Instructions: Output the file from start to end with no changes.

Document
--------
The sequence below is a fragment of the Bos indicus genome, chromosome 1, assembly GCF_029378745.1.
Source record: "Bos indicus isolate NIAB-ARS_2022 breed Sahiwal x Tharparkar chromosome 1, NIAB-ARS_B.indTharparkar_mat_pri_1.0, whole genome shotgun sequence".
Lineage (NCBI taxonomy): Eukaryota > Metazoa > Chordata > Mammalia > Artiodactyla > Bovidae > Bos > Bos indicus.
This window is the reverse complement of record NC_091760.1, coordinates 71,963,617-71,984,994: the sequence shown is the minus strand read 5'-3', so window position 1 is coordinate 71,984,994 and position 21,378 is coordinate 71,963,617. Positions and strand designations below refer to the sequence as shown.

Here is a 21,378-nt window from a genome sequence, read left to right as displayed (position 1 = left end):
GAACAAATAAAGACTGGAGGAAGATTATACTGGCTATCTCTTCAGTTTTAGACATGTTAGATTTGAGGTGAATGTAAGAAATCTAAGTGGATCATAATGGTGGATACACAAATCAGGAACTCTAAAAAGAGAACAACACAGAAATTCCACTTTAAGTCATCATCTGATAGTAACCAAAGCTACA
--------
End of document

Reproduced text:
The sequence below is a fragment of the Bos indicus genome, chromosome 1, assembly GCF_029378745.1.
Source record: "Bos indicus isolate NIAB-ARS_2022 breed Sahiwal x Tharparkar chromosome 1, NIAB-ARS_B.indTharparkar_mat_pri_1.0, whole genome shotgun sequence".
Lineage (NCBI taxonomy): Eukaryota > Metazoa > Chordata > Mammalia > Artiodactyla > Bovidae > Bos > Bos indicus.
This window is the reverse complement of record NC_091760.1, coordinates 71,963,617-71,984,994: the sequence shown is the minus strand read 5'-3', so window position 1 is coordinate 71,984,994 and position 21,378 is coordinate 71,963,617. Positions and strand designations below refer to the sequence as shown.

Here is a 21,378-nt window from a genome sequence, read left to right as displayed (position 1 = left end):
GAACAAATAAAGACTGGAGGAAGATTATACTGGCTATCTCTTCAGTTTTAGACATGTTAGATTTGAGGTGAATGTAAGAAATCTAAGTGGATCATAATGGTGGATACACAAATCAGGAACTCTAAAAAGAGAACAACACAGAAATTCCACTTTAAGTCATCATCTGATAGTAACCAAAGCTACA